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Why we always require a surface to write something? Why we can't write in air?

I think that it is due to friction but I am not sure about it.

Edit

As per helpful comments and responses, I think there is a confusion about this question here. By the term "write'' I meant writing something on the surface of air with a pen.

It is quite non intuitive to write with a pen in air but my main motive to ask this question was to know the reason of non capability of words being unprinted on the surface of air when we sway our pen/pencil in air.

Sorry for grammatical errors because I belong to a non English speaking nation.By surface of air I meant a small section of air.

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closed as unclear what you're asking by my2cts, ACuriousMind Apr 28 at 14:47

Please clarify your specific problem or add additional details to highlight exactly what you need. As it's currently written, it’s hard to tell exactly what you're asking. See the How to Ask page for help clarifying this question. If this question can be reworded to fit the rules in the help center, please edit the question.

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    $\begingroup$ How do you imagine "writing in air" working? Moving a pen through the air and leaving a trail of ink that just hovers there? I can't quite tell what you actually want to know because every realization of "writing in air" (aside from sky-writing) that I can imagine is patently absurd and would require the absence of gravity, among other things. $\endgroup$ – ACuriousMind Apr 28 at 12:14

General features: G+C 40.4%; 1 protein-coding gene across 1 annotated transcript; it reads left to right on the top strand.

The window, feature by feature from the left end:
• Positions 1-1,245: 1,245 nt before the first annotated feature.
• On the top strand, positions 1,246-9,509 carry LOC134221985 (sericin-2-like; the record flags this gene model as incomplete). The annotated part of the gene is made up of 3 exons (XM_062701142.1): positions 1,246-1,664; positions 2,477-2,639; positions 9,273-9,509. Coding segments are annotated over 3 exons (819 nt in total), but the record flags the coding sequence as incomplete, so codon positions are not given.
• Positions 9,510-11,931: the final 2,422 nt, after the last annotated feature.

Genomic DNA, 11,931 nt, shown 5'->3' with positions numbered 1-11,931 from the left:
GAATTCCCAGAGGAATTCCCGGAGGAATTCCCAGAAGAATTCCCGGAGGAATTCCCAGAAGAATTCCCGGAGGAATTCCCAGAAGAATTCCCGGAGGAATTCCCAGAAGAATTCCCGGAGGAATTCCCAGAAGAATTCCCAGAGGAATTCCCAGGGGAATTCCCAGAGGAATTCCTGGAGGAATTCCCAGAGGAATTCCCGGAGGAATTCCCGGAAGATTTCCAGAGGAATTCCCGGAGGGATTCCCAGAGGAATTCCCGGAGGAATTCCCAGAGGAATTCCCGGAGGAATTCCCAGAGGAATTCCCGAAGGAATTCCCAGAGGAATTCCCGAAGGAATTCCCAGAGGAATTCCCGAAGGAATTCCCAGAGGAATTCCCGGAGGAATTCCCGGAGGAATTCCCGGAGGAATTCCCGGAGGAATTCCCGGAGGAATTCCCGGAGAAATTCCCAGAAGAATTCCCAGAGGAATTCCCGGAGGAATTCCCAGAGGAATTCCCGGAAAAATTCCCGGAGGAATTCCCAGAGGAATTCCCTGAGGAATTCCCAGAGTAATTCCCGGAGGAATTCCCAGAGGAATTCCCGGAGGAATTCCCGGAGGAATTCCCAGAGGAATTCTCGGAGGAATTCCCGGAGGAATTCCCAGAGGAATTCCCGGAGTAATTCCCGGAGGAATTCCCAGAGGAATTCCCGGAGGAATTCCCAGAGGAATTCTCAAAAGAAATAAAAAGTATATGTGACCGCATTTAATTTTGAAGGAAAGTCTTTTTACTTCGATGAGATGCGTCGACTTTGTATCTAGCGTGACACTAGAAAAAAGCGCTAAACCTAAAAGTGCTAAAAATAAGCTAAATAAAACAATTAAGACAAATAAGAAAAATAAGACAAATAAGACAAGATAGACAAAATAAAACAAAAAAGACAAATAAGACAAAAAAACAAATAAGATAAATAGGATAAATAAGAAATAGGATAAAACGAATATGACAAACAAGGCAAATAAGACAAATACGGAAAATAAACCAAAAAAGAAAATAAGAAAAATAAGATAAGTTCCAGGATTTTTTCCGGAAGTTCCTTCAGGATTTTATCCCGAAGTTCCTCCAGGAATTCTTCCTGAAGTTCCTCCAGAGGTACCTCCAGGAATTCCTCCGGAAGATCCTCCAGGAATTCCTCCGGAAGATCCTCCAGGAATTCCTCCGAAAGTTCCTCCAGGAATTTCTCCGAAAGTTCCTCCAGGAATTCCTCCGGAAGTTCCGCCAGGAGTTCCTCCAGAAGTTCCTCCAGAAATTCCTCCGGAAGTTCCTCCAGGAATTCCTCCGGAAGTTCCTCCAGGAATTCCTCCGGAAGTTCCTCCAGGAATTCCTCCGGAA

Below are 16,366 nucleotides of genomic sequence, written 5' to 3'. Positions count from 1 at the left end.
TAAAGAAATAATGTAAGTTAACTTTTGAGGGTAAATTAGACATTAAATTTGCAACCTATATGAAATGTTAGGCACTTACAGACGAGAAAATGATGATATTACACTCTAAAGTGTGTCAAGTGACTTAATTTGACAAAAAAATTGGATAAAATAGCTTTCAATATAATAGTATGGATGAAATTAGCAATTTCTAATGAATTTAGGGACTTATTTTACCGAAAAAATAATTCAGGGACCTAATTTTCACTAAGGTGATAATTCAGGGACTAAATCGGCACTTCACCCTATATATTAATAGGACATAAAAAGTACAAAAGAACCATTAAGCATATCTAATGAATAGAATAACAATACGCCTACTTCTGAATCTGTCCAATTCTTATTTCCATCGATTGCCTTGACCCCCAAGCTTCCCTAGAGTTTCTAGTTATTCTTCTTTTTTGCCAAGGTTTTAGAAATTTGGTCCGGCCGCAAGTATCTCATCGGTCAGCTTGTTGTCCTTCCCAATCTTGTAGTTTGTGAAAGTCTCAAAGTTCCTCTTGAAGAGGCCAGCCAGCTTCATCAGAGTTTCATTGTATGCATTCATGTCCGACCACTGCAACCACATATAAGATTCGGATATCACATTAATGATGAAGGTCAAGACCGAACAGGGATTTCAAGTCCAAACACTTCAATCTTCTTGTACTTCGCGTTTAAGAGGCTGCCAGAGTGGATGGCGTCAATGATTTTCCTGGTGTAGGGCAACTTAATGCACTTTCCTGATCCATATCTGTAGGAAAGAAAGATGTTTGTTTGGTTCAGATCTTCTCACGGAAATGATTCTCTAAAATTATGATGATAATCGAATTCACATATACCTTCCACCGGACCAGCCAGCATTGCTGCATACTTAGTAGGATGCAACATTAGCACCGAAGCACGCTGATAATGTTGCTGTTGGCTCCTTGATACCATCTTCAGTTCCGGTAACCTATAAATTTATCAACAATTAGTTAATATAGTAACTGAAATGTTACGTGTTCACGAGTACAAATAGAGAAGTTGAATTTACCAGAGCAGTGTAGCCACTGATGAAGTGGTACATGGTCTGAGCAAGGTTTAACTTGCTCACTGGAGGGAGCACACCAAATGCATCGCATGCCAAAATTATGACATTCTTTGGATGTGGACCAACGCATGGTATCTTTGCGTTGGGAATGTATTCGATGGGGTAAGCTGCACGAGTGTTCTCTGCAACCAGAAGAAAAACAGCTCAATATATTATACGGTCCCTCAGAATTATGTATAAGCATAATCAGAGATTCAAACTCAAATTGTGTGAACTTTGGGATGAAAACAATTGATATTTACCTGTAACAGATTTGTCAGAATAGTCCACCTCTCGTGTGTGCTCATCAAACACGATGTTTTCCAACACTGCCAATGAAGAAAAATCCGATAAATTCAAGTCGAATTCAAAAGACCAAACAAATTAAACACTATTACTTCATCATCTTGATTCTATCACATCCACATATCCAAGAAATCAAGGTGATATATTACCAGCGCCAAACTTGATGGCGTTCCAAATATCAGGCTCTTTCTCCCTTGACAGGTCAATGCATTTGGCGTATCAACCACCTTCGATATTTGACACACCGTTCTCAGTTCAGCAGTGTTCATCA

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    $\begingroup$ As I read it, the question is about writing with ink on paper, but without holding the paper against a solid surface. $\endgroup$ – svavil Apr 28 at 14:15
  • $\begingroup$ @Infinitesimal I suggest you update your question post to make it more verbose and understandable. $\endgroup$ – svavil Apr 28 at 14:25
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    $\begingroup$ It is still not clear to me. What do you mean by the "surface" of a gas? When you move an object through air, you're moving it through the air, not across any "surface". I still cannot fathom what process you're imagining here that is not completely absurd. $\endgroup$ – ACuriousMind Apr 28 at 14:56
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    $\begingroup$ So you're imagining a situation where shaking the nib of a pen in the air releases a stream of ink which stays rigid, thus tracing the path of the nib through the air, and asking why that doesn't take place? $\endgroup$ – user191954 Apr 28 at 14:59
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Writing is nothing more than sticking a bunch of atoms in a particular shape either on top of other atoms or placing one kind of atoms in the voids created by others. For them to stay longer at a fixed place, we need a strong affinity between the said two kinds of atoms. Also, we need to differentiate them, so we need a sharp contrast in color.

We write usually on a sheet of paper using ink because the ink sticks to paper. It has a high affinity for the medium it's being applied to. Since the ink is wet it will also be absorbed by the paper. Usage of graphite pencil or other such substrates is primarily due to similar reasons.

Can the same be done with air molecules? Are the interacting forces strong enough to hold them for long periods of time?

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  • $\begingroup$ It was very helpful.Thanks! I have edited the question which makes it more clear. $\endgroup$ – user230246 Apr 28 at 14:38